Dale C. Allison Jr. is Richard J. Dearborn Professor of New Testament Studies at Princeton Theological Seminary. His numerous books include Studies in Matthew: Interpretation Past and Present and Resurrecting Jesus: The Earliest Christian Tradition and Its Interpreters.

Who Is Jesus? Disputed Questions and Answers

  • Author: Carl E. Braaten
  • Publisher: Eerdmans
  • Publication Date: 2011
  • Pages: 155

Sample Pages: 1 | 2 | 3 | 4 | 5 | 6 | 7

New Testament scholars have long debated the historical identity of Jesus and the development of Christology within the church’s history. In Who Is Jesus? Carl Braaten reviews the various historical Jesus quests, arguing that it is time for the current (“third”) quest to admit failure. Against the implication that “the real Jesus has been lost and needs to be found,” Braaten maintains that the only real Jesus is the One presented in the canonical Gospels and that “any other Jesus is irrelevant to Christian faith.” He draws on a wealth of historical resources to address such contentious questions as these:

  • What can we actually know about Jesus of Nazareth?
  • Did Jesus really rise from the dead?
  • Is Jesus unique—the one and only way of salvation?
  • Why did Jesus have to die on the cross?
  • Was Jesus the founder of the Christian church?
  • What does Jesus have to do with politics?
Few are more highly qualified than Carl Braaten to offer commentary—and enduring perspectives—on the so-called ‘quest for the historical Jesus.’ As Braaten argues, the sundry ‘makeovers’ of Jesus constitute our own attempts to fashion—and reduce—Jesus to our own image rather than to remain in continuity with Scripture and with the historic Christian tradition. Braaten’s conclusion is emphatic: Jesus Christ can never be the end-product of a scholarly ‘quest’; rather, the necessary eyewitness accounts have already been entrusted to Christ’s church through divine revelation. Whether or not we have the fortitude to embrace that witness is another matter.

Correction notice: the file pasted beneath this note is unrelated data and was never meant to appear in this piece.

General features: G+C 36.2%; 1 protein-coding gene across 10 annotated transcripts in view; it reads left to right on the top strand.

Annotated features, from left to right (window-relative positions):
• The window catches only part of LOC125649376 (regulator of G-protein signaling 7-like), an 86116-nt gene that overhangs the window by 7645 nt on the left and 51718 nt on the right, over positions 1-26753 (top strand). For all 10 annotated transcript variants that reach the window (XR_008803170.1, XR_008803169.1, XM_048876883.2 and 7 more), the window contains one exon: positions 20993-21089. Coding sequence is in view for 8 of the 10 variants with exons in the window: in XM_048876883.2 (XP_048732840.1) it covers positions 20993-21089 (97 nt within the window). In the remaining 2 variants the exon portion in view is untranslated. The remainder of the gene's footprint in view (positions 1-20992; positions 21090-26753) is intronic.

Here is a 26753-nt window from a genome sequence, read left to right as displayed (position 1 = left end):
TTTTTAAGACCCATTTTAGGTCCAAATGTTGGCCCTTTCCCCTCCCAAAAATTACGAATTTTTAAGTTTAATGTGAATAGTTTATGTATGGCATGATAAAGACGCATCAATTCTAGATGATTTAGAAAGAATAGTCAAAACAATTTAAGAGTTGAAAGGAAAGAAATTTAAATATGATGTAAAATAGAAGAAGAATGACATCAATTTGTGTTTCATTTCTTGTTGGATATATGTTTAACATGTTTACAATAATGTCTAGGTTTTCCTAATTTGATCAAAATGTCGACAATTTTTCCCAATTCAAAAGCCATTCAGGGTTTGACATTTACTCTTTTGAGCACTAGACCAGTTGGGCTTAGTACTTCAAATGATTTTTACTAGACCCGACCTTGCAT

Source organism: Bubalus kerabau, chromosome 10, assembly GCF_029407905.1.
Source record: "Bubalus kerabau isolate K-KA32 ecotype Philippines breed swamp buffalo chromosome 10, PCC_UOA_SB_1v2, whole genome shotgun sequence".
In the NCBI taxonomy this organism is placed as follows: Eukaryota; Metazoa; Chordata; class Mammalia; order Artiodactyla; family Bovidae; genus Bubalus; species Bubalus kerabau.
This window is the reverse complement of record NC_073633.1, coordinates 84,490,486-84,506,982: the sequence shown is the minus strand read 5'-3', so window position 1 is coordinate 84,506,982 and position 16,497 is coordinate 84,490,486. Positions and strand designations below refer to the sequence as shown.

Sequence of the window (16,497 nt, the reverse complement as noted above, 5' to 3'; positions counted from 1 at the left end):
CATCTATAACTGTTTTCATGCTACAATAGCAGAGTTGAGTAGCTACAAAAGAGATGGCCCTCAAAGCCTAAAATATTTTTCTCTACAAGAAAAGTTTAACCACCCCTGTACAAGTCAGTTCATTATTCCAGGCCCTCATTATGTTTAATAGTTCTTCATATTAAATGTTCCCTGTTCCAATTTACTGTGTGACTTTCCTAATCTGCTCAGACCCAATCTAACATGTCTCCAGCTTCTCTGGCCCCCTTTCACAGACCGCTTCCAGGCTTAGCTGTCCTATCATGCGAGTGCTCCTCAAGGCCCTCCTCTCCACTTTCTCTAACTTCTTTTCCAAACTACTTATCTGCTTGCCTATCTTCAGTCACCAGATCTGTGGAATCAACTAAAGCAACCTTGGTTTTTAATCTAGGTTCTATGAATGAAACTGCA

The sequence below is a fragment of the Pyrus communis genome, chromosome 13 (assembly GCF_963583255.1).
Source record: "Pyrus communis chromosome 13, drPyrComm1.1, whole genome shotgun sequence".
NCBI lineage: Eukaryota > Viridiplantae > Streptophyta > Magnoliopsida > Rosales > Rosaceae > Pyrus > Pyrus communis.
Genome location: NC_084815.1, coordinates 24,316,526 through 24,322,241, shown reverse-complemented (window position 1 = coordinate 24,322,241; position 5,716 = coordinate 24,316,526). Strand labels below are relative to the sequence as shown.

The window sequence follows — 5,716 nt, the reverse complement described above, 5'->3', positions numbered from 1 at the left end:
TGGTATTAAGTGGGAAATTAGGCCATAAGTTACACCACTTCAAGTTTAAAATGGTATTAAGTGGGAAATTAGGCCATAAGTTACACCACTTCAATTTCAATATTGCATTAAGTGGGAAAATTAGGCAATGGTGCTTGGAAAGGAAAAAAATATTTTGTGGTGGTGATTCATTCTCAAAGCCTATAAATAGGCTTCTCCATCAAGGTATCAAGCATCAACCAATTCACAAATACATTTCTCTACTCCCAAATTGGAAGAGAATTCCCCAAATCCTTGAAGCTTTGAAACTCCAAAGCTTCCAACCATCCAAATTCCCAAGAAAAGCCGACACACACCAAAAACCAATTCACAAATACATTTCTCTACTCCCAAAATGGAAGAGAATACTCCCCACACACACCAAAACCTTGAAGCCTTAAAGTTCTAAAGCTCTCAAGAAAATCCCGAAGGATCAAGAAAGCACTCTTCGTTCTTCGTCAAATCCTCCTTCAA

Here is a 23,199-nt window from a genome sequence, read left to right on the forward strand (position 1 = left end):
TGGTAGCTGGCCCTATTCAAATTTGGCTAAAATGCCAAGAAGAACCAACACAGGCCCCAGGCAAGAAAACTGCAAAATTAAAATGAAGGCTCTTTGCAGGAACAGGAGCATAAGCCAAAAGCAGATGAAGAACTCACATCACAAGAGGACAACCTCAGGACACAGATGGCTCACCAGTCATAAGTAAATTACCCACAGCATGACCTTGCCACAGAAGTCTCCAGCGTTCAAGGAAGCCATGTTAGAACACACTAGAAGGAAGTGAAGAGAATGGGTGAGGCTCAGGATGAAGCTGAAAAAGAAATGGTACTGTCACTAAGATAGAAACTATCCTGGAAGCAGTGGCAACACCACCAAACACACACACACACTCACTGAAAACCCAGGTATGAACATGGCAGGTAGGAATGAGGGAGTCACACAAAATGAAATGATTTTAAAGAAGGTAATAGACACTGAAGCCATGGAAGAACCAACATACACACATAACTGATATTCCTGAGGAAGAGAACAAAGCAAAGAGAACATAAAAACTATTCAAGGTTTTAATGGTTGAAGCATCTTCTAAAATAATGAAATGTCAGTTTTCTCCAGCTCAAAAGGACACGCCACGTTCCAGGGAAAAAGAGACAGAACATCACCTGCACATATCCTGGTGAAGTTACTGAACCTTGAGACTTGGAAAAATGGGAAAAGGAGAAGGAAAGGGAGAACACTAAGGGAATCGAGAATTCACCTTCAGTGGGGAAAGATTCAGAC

J. Daryl Charles, director and senior fellow, Bryan Institute for Critical Thought & Practice

Carl E. Braaten is professor emeritus of systematic theology at Lutheran School of Theology at Chicago and former executive director of the Center for Catholic and Evangelical Theology.

The Historical Jesus of the Gospels

  • Author: Craig S. Keener
  • Publisher: Eerdmans
  • Publication Date: 2012
  • Pages: 869

Sample Pages: 1 | 2 | 3 | 4 | 5 | 6 | 7

The earliest substantive sources available for historical Jesus research are in the Gospels themselves; when interpreted in their early Jewish setting, their picture of Jesus is more coherent and plausible than are the competing theories offered by many modern scholars. So argues Craig Keener in The Historical Jesus of the Gospels.

In exploring the depth and riches of the material found in the Synoptic Gospels, Keener shows how many works on the historical Jesus emphasize just one aspect of the Jesus tradition against others, but a much wider range of material in the Jesus tradition makes sense in an ancient Jewish setting. Keener masterfully uses a broad range of evidence from the early Jesus traditions and early Judaism to reconstruct a fuller portrait of the Jesus who lived in history.

With critical acumen, Craig Keener presents a comprehensive account of the study of the historical Jesus. It will be a boon for all readers—inquisitive laypeople, pastors, students of the Gospels, and biblical colleagues.

Joseph A. Fitzmyer, emeritus professor of New Testament, Catholic University of America

Keener proves why the Evangelists’ view of Jesus is preferable to most modern constructs: the Gospels, as ancient biographies, reflect eyewitness accounts of Jesus and provide the only valid sources for reconstructing the historical Jesus. . . . This book is exceptional for its breadth and its captivating prose.

James H. Charlesworth, George L. Collord Professor of New Testament Language and Literature, Princeton Theological Seminary

Historical Jesus research has developed in the last decades from a ‘postminimalism’ concerning the authenticity of Jesus traditions to a new ‘moderate confidence’ in the historicity of the Gospels. Craig Keener’s book is both a milestone and a boundary stone in this development. By contextualizing the sources of Jesus research and Jesus himself, Keener succeeds in increasing the historical plausibility of the Gospels to a degree that is exceptional among critical exegetes. Therefore this book must be read and taken seriously—both by those exegetes who are reluctant to support this ‘historical-critical maximalism’ in Jesus research and by those reluctant to contextualize Jesus in such a way. But both will enjoy reading what Keener has written with an open and critical mind.